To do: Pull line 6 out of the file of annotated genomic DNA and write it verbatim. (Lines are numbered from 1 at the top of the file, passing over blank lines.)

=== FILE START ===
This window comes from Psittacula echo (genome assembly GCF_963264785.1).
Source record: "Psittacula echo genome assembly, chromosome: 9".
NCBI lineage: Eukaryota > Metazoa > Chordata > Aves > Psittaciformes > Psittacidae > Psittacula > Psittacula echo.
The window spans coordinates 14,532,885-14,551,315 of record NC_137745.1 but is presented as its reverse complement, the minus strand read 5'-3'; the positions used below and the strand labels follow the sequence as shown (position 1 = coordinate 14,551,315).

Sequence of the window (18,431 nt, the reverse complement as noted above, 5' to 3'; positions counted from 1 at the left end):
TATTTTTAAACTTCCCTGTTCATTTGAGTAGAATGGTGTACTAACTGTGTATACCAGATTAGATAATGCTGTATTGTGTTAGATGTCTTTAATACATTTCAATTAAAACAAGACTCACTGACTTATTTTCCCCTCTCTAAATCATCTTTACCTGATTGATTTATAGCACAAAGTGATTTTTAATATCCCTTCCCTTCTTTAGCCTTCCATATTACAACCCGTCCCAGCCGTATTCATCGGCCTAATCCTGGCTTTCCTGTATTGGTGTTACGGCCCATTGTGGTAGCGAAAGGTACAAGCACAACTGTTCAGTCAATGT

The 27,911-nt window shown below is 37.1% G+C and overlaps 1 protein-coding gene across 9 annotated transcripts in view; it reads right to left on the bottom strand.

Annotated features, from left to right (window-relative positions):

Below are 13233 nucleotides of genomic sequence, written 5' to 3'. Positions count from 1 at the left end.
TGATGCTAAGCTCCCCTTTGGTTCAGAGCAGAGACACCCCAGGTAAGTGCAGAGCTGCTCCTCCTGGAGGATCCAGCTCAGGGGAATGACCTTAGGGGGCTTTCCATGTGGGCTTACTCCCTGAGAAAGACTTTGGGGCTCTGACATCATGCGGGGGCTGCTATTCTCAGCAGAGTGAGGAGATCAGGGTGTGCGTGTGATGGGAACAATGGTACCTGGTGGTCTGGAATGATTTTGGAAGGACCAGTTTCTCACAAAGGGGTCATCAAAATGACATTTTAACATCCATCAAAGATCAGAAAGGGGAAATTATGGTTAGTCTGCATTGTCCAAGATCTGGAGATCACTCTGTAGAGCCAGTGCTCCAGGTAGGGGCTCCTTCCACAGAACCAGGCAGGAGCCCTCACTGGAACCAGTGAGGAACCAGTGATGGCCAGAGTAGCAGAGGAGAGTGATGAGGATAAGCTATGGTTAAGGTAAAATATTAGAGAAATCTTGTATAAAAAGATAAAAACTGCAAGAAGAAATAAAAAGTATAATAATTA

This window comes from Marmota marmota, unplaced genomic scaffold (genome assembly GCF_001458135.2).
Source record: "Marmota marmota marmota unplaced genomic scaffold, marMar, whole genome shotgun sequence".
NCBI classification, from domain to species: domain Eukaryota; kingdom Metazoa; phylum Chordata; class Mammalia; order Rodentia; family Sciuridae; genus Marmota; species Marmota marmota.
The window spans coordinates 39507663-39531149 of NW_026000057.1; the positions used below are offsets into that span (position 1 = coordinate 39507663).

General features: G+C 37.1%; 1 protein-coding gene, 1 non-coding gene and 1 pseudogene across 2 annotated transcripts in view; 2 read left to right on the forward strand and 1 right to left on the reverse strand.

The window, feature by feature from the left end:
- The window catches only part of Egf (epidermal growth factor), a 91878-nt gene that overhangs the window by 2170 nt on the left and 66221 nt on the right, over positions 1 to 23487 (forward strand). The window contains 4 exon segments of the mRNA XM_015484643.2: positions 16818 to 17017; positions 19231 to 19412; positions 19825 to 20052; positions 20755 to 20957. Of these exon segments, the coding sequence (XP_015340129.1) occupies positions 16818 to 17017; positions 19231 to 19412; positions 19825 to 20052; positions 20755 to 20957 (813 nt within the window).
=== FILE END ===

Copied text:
TATTTTTAAACTTCCCTGTTCATTTGAGTAGAATGGTGTACTAACTGTGTATACCAGATTAGATAATGCTGTATTGTGTTAGATGTCTTTAATACATTTCAATTAAAACAAGACTCACTGACTTATTTTCCCCTCTCTAAATCATCTTTACCTGATTGATTTATAGCACAAAGTGATTTTTAATATCCCTTCCCTTCTTTAGCCTTCCATATTACAACCCGTCCCAGCCGTATTCATCGGCCTAATCCTGGCTTTCCTGTATTGGTGTTACGGCCCATTGTGGTAGCGAAAGGTACAAGCACAACTGTTCAGTCAATGT